Murray implicitly recognizes these risks when she presents the ways that family law constructs caregiving as parenting for purposes of legal analysis9 and criticizes the effect of that construction on areas of life outside of the courtroom and statehouse. For example, Murray argues that scholars must move away from their focus on parenthood because the law’s "inability to recognize more broadly networks of care is costly for parents, families, and the nonparental caregivers on whom they rely."10 That statement, and others like it,11 reveal that Murray believes that family law does more than reflect the reality of family life. Instead, family law can also shape family life, and Murray takes issue with the costs imposed by the ways family law currently does so. Murray’s argument therefore reveals that caregiving is constructed—not just for purposes of legal analysis but also more broadly—as various factors influence the choices and actions of the parties engaged in care.
Given that caregiving is always a construction, I am highly skeptical that family law can ever merely reflect reality. I therefore question the usefulness of Murray’s argument that "[a]s a descriptive matter, expanding our understanding of caregiving would reconcile family law with the reality of family experience."12 But Murray’s arguments are not just, or even primarily, descriptive. Rather, she also makes normative arguments about why family law should affirmatively address the caregiving continuum.13 It is to those arguments that I now turn.
II. The Focus on Rights
Murray argues that family law should "acknowledge" or "recognize" networks of care because such state action would lessen "guilt and anxiety about [parents’] use of nonparental caregiving," "facilitate and enable parents in providing care," clarify understandings of the role of caregiving in society, and "give dignity to [nonparental] caregivers and their efforts."14 Interestingly, Murray does not invoke legal rights in this discussion, instead focusing on legal recognition or acknowledgement without defining those terms. Such terms could be a vestige of Murray’s descriptive project of conforming family law to family life, but I read them to mean more. By invoking the language of recognition and acknowledgment, Murray is emphasizing the signaling or expressive function of law, once again challenging the notion that the law can ever merely reflect family life.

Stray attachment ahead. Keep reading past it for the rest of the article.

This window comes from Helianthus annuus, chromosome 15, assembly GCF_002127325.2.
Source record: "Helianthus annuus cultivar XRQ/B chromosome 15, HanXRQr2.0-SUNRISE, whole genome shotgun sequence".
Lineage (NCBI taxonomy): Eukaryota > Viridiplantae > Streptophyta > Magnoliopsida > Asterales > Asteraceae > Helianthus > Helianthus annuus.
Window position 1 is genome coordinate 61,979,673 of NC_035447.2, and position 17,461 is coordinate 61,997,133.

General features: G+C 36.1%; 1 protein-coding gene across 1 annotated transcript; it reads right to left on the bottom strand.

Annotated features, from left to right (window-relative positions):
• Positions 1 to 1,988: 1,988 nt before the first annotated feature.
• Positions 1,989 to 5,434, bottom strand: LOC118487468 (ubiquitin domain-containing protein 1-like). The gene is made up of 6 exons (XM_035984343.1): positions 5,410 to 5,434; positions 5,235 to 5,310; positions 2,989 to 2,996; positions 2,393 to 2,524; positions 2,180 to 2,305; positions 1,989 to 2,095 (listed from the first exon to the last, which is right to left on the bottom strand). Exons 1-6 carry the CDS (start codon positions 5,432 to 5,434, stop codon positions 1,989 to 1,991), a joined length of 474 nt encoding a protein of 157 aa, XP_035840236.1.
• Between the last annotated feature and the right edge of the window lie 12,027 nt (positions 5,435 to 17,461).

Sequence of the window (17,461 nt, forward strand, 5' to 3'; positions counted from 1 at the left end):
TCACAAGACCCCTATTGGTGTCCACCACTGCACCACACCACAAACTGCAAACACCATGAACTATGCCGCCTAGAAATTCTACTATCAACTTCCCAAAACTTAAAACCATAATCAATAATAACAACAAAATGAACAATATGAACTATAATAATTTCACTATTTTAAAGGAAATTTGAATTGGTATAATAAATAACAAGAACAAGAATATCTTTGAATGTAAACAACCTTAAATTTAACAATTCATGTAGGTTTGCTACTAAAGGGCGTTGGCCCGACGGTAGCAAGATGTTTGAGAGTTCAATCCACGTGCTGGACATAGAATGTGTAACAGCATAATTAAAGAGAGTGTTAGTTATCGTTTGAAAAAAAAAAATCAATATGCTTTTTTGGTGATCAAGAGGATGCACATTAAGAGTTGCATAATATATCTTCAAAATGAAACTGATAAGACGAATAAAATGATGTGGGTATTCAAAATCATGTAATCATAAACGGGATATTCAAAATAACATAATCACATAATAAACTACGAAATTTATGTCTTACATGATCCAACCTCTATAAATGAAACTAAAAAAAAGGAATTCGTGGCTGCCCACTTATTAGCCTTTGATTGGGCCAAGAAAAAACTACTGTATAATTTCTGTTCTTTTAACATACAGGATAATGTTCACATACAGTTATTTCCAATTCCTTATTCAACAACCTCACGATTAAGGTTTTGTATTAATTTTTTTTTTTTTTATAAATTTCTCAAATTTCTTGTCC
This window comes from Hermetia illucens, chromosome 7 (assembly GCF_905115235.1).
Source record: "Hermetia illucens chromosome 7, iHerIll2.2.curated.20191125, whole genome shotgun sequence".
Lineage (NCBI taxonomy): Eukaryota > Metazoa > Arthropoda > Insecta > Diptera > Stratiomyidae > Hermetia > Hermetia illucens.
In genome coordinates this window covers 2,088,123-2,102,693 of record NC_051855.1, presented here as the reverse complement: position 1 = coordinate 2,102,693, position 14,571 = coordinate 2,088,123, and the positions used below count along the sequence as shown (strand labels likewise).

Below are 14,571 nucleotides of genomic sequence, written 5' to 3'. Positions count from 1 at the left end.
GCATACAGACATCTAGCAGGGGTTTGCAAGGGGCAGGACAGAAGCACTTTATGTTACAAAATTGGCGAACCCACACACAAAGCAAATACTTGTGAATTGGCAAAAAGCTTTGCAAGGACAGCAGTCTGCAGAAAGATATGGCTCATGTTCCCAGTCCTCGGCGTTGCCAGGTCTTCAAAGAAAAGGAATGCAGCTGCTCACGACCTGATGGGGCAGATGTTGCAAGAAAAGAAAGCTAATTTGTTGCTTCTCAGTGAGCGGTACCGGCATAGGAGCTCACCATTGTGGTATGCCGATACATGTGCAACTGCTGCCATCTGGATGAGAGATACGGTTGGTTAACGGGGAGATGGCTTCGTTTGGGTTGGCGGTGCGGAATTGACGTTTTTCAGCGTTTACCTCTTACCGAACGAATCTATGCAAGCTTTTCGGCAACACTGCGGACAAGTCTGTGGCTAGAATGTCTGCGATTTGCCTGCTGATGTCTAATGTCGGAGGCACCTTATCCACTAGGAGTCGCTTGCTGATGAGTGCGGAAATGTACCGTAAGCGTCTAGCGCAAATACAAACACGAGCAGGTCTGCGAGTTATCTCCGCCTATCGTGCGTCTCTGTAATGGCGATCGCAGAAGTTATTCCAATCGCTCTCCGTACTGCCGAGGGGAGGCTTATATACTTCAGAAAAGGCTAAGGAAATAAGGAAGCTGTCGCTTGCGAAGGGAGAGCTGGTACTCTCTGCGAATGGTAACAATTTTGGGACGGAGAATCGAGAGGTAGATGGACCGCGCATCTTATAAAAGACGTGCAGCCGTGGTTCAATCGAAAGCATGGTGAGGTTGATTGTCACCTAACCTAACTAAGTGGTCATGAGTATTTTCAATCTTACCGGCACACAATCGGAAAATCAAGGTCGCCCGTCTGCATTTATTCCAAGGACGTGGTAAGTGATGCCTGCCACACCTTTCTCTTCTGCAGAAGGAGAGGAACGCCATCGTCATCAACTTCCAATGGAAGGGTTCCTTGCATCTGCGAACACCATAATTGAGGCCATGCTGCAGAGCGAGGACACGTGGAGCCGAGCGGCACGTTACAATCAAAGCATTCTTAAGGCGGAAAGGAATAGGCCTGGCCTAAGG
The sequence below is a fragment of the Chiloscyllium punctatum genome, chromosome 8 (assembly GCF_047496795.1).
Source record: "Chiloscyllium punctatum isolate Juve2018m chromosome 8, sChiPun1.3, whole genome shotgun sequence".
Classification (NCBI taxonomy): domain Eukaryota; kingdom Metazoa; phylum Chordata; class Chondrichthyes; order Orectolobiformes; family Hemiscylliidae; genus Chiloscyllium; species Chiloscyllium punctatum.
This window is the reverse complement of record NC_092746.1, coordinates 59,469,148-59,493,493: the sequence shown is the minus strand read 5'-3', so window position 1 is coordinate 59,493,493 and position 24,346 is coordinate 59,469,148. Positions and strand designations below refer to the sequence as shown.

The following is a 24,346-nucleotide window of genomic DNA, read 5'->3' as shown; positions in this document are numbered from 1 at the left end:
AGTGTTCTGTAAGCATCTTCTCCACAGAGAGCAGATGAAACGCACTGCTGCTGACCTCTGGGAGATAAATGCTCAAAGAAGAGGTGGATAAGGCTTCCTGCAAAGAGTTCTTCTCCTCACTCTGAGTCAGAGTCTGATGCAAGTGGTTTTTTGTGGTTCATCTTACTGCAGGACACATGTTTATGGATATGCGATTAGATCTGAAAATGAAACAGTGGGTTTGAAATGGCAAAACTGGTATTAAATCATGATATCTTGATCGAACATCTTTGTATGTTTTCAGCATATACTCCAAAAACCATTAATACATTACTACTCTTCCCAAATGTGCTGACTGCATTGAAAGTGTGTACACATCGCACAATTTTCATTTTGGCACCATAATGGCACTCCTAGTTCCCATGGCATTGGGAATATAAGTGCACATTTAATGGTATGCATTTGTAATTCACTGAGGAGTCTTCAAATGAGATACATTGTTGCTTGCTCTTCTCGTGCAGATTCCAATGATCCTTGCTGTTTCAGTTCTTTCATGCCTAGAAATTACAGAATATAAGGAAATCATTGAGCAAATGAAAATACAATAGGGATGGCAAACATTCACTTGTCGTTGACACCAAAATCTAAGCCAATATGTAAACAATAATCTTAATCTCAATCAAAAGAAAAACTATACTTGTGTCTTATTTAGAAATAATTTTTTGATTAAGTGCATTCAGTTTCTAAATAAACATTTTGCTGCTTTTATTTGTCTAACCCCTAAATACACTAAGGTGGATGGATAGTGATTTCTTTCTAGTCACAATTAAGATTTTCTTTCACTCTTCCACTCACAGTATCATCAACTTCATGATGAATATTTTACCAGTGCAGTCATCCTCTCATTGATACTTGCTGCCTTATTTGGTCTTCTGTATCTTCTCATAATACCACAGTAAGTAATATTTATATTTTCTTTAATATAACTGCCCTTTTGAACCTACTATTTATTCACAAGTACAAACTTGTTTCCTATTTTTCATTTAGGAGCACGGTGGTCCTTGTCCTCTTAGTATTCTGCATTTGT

I suspect, however, that Murray also has another reason for focusing on legal acknowledgment and recognition rather than rights. Legal recognition is a tempting middle ground between the law’s conveyance of rights and the law’s silence, a middle ground that I too have embraced.15 This middle ground is particularly attractive in the context of the parent-child relationship because, as Murray highlights, it can constitute a moderate response to the question, often posed in shocked outrage, of whether nannies should receive rights to the children under their care.16 Questions like this reveal the blunt nature of rights discourse and the need to develop more nuanced approaches. Yet Murray’s article ultimately reveals that we cannot avoid discussions of rights in this context, even if we may want to.